Imagine being the recipient of a grand New Orleans mansion, pre-dating the Civil War. That's the scenario that opens Heather Graham's excellent ghost story, Deadly Night. Aiden Flynn and his brothers, Jeremy and Zack, inherit the house upon the death of an aunt whom they never knew existed.
It's been neglected and in dire need of fixing up. Oh, yes. It's also haunted. A Confederate soldier, his beautiful wife and his Union cousin still walk the grounds, giving the locals a juicy legend of family betrayal and murder.
Kendall Montgomery, a tarot card reader, lived in the mansion with the again Amelia Flynn until the old woman's death. Slightly disappointed about not getting the estate, she gladly returns to her apartment in the French Quarter, leaving the Flynn brothers to their inheritance.
Meanwhile, Aiden has found human remains on the property and begins investigating in the face of ho-hum reactions from the New Orleans police department, still reeling from Hurricane Katrina. Flynn, with the help of his brothers, finds a string of mysterious disappearances of young women, dating back ten years. His investigation keeps leading him to Kendall and the jazz bar where her friends play in a band.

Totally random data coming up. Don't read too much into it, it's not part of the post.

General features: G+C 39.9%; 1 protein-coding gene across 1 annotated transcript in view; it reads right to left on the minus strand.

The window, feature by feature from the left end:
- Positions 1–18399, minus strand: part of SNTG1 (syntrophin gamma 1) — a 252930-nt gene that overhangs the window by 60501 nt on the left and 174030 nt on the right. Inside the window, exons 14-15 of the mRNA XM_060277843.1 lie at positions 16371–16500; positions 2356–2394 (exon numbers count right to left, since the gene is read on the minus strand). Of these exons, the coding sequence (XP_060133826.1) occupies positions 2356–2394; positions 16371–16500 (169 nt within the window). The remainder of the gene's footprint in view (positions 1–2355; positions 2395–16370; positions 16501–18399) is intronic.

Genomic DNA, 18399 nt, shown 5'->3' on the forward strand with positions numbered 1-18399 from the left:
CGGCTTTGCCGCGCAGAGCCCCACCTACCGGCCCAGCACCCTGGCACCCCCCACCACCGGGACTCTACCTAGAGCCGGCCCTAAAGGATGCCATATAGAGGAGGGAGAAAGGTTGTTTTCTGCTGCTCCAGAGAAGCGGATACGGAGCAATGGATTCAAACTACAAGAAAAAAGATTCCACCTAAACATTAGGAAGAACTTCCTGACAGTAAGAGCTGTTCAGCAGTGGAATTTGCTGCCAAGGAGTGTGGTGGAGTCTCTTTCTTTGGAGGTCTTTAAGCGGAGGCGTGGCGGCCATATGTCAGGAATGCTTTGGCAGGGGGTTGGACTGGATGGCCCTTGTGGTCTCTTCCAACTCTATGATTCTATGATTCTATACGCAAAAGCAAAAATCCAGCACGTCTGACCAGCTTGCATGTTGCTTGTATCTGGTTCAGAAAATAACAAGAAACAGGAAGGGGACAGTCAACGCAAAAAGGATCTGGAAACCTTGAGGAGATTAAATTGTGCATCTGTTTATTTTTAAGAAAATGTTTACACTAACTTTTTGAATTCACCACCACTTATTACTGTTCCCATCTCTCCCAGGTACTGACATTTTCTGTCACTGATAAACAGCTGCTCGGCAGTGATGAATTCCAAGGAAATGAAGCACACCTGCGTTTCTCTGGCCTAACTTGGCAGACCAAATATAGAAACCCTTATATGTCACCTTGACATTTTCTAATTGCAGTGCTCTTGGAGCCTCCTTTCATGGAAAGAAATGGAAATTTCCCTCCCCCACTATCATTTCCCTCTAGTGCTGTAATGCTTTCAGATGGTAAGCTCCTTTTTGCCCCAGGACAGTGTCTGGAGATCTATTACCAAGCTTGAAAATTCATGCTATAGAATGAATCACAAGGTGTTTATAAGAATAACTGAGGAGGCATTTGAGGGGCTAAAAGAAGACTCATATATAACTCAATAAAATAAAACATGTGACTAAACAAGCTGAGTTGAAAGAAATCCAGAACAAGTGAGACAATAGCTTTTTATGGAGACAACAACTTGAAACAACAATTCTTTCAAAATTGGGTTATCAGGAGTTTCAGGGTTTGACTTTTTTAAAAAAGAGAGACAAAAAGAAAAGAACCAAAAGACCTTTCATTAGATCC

Kendall has been experiencing her own strange encounters with the paranormal. She never had any illusions that she could foretell someone's future by reading tarot cards but, when the death card comes alive and mocks her, she begins having dreams that she is being stalked.
Although they don't like each other at first, Aiden and Kendall are drawn together as the mystery of the plantation and the disappearance of the young women deepens.
Graham keeps the excitement building as Kendall receives more warnings with frightening and increasing frequency that she is in serious danger. When she moves back into the mansion with Aiden, she is visited by the ghosts of the Flynn ancestors, but are they malevolent or are they warning her of danger?
Graham's depiction of New Orleans as a dark, gritty and dangerous place does not sugar-coat anything but does the great city justice by painting her as a place of wonder, mystery and magic.
There is a bit of cliché in that Aiden Flynn suspects serious crimes where the local authorities see none. Their excuse is Hurricane Katrina washed up many bodies out of their final resting places and hundreds more are still missing. The bones could be from anyone. It's easy to see their point of view, but one would think they would be interested in body parts found on land where the flood waters didn't reach even during the hurricane.
With lackluster response from law enforcement, the story takes a unique twist as the ghosts take matters in their own hands and help Aiden and Kendall solve the mystery but also save Kendall's life.
Deadly Night is a great haunted house murder mystery for everyone, including those that may not enjoy horror.
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